Peace & Life Referendums
by Rachel MacNair
For updated information starting January 6, 2020, see this constantly-updated website:
The original post was published September 3, 2019, and revisions were added until January 6, when the website took over the function
A reminder: The Consistent Life Network doesn’t necessarily endorse everything said in its blog, since we encourage individual writers to express a variety of views. This is especially so when analyzing elections.
It used to be that when people said campaign season started on Labor Day (first Monday in September), they meant the Labor Day of the year of the election. But in the U.S. our election season has become so long that there are media remarks about the 2020 season starting in earnest now. Certainly, many referendums being put on ballots by initiative petition are already in full swing as far as gathering signatures (and could use help).
I think consistent-lifers have a special contribution to make on referendums. We have insights that can be valuable to the public dialog and education.
Also, there are fellow peace and justice activists who think abortion opponents are in an opposing camp, and of course we aren’t. So activism on referendums could be part of our work to break stereotypes with them and with the media.
And there are fellow prolifers who think we exist to give pro-abortion Catholic politicians a pass on the suppose grounds that “while they may be bad on abortion, at least they’re better on other issues.” This has always been backward, of course; we instead challenge such politicians on their inconsistency. But still, we also challenge politicians who oppose abortion to also consistently oppose other violence. Many of us aren’t as enthusiastic for candidates that other pro-lifers are excited about. Being active on referendums is a way to participate in policy through elections.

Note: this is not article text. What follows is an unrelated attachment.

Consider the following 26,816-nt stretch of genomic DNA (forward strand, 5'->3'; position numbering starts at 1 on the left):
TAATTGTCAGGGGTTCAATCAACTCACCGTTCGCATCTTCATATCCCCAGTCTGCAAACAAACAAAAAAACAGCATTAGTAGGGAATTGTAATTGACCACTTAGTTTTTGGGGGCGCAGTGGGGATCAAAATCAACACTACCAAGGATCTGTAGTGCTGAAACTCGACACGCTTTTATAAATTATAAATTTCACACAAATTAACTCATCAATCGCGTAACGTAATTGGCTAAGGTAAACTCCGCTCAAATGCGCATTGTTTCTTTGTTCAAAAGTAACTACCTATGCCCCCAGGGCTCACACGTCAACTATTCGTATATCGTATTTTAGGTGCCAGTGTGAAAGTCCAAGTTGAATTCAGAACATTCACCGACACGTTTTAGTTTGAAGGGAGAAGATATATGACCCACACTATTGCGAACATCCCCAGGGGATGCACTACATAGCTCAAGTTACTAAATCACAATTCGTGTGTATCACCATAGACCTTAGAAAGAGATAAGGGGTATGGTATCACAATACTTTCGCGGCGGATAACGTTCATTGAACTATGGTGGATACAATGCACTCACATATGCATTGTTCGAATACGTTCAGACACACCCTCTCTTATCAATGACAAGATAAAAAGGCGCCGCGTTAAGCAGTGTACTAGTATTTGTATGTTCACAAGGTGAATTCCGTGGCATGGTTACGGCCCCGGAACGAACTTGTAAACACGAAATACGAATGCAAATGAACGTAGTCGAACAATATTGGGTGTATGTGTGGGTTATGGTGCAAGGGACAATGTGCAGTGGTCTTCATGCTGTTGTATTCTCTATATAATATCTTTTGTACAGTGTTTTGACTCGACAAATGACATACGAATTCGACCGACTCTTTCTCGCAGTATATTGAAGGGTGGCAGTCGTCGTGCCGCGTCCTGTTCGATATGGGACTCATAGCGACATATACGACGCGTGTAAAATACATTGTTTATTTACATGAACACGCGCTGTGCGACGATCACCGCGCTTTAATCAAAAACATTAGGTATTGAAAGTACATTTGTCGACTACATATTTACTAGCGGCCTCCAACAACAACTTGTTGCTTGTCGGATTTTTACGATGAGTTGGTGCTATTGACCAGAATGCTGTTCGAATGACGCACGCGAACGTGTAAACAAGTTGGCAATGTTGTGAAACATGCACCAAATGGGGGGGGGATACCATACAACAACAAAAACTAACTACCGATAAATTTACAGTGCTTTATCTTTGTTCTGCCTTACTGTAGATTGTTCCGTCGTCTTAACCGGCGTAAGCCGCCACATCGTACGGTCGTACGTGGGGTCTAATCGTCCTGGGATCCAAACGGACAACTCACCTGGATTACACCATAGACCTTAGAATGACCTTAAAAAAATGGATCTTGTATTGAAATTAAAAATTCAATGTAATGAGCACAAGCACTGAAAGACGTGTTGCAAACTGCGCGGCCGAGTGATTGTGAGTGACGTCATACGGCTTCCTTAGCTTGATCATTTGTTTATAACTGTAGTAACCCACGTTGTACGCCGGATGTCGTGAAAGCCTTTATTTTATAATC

We’ve given information about such referendums in previous years in our weekly e-newsletter, Peace & Life Connections, but perhaps more can be done. With some creative juices flowing, we consistent-lifers may find some more marvelous opportunities to offer insight and education through the web, social media, and in our communities.
This list was mainly collected from Ballotpedia for U.S. states; local measures aren’t up yet. There will be some added as legislatures put measures onto ballots, and others subtracted if they get insufficient signatures. Referendums in other countries are also of interest, of course, and I invite people to send us information on them.
Links are included for the sponsoring organizations when I think passing the referendums would advance the goals of the consistent life ethic. I encourage people in those states to consider being active in getting those on the ballot.
I also include referendums I’d like to see get a strong “no” vote. Defeating objectionable referendums is as important as supporting worthy ones. Defeating them by larger margins is better than defeating them by smaller margins, in order to set the tone for what society finds acceptable. I don’t provide links to supporters on those. It’s too early for them to have opponents.
If the creative juices flow and you have ideas or want to write more on any of the topics addressed by these referendums, or if you’re aware of positive or negative information that would be helpful to share with the consistent-life community, then add comments below on this blog page or e-mail them to firstname.lastname@example.org.
Potential Ballot Measures – U.S. States
To Be Decided November 3, 2020
The Colorado 22-Week Abortion Ban (gathering signatures). Sponsored by Due Date Too Late.
Added 11.20.19: Human Life Protection Amendment (gathering signatures). Sponsored by Protect Human Life Florida
The Kansas Supreme Court has decided that the Kansas state constitution gives an abortion “right,” so Kansans for Life is sponsoring a drive to have the legislature put a state constitutional amendment on the ballot. The signatures on the petition aren’t for directly putting it on the ballot, but for persuading legislators to do so. This allows Kansans to sign online.
Added 09.19.19: Louisiana No Right to Abortion in Constitution Amendment. Called by supporters the Love Life Amendment. It adds to the state constitution: “To protect human life, nothing in this constitution shall be construed to secure or protect a right to abortion or require the funding of abortion.” Promoted by the Louisiana Pro-life Amendment Coalition. Definitely on the ballot, absent a court order otherwise, as it was passed by the state legislature. It was sponsored there by Katrina Jackson, a Democrat.